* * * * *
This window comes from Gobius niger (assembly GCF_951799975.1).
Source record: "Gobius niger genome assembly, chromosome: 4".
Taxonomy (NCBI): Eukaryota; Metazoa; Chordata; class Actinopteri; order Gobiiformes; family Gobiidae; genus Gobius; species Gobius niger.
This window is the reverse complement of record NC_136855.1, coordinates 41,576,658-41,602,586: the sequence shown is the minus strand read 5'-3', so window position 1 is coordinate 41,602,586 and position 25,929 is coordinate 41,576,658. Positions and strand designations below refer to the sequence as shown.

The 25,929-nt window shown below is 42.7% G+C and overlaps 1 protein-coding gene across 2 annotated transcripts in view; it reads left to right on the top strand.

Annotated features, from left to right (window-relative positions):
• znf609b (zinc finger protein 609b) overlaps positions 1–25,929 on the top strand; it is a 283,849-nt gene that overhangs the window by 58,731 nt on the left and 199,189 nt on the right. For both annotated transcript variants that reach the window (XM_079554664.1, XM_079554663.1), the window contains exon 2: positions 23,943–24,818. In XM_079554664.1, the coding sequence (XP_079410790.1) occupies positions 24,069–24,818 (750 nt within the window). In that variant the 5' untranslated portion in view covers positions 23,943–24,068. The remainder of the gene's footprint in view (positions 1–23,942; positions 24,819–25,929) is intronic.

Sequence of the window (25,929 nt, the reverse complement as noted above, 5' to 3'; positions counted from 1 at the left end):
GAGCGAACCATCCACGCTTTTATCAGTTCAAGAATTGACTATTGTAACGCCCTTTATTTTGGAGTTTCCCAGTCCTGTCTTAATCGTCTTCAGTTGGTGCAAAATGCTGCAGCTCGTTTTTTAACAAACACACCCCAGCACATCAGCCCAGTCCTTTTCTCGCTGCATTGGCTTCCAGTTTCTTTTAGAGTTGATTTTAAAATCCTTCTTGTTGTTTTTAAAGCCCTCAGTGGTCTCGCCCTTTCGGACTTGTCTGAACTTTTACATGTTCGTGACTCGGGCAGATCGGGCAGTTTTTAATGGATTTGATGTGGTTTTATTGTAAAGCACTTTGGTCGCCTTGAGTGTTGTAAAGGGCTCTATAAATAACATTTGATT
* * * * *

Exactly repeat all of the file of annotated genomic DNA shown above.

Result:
This window comes from Gobius niger (assembly GCF_951799975.1).
Source record: "Gobius niger genome assembly, chromosome: 4".
Taxonomy (NCBI): Eukaryota; Metazoa; Chordata; class Actinopteri; order Gobiiformes; family Gobiidae; genus Gobius; species Gobius niger.
This window is the reverse complement of record NC_136855.1, coordinates 41,576,658-41,602,586: the sequence shown is the minus strand read 5'-3', so window position 1 is coordinate 41,602,586 and position 25,929 is coordinate 41,576,658. Positions and strand designations below refer to the sequence as shown.

The 25,929-nt window shown below is 42.7% G+C and overlaps 1 protein-coding gene across 2 annotated transcripts in view; it reads left to right on the top strand.

Annotated features, from left to right (window-relative positions):
• znf609b (zinc finger protein 609b) overlaps positions 1–25,929 on the top strand; it is a 283,849-nt gene that overhangs the window by 58,731 nt on the left and 199,189 nt on the right. For both annotated transcript variants that reach the window (XM_079554664.1, XM_079554663.1), the window contains exon 2: positions 23,943–24,818. In XM_079554664.1, the coding sequence (XP_079410790.1) occupies positions 24,069–24,818 (750 nt within the window). In that variant the 5' untranslated portion in view covers positions 23,943–24,068. The remainder of the gene's footprint in view (positions 1–23,942; positions 24,819–25,929) is intronic.

Sequence of the window (25,929 nt, the reverse complement as noted above, 5' to 3'; positions counted from 1 at the left end):
GAGCGAACCATCCACGCTTTTATCAGTTCAAGAATTGACTATTGTAACGCCCTTTATTTTGGAGTTTCCCAGTCCTGTCTTAATCGTCTTCAGTTGGTGCAAAATGCTGCAGCTCGTTTTTTAACAAACACACCCCAGCACATCAGCCCAGTCCTTTTCTCGCTGCATTGGCTTCCAGTTTCTTTTAGAGTTGATTTTAAAATCCTTCTTGTTGTTTTTAAAGCCCTCAGTGGTCTCGCCCTTTCGGACTTGTCTGAACTTTTACATGTTCGTGACTCGGGCAGATCGGGCAGTTTTTAATGGATTTGATGTGGTTTTATTGTAAAGCACTTTGGTCGCCTTGAGTGTTGTAAAGGGCTCTATAAATAACATTTGATT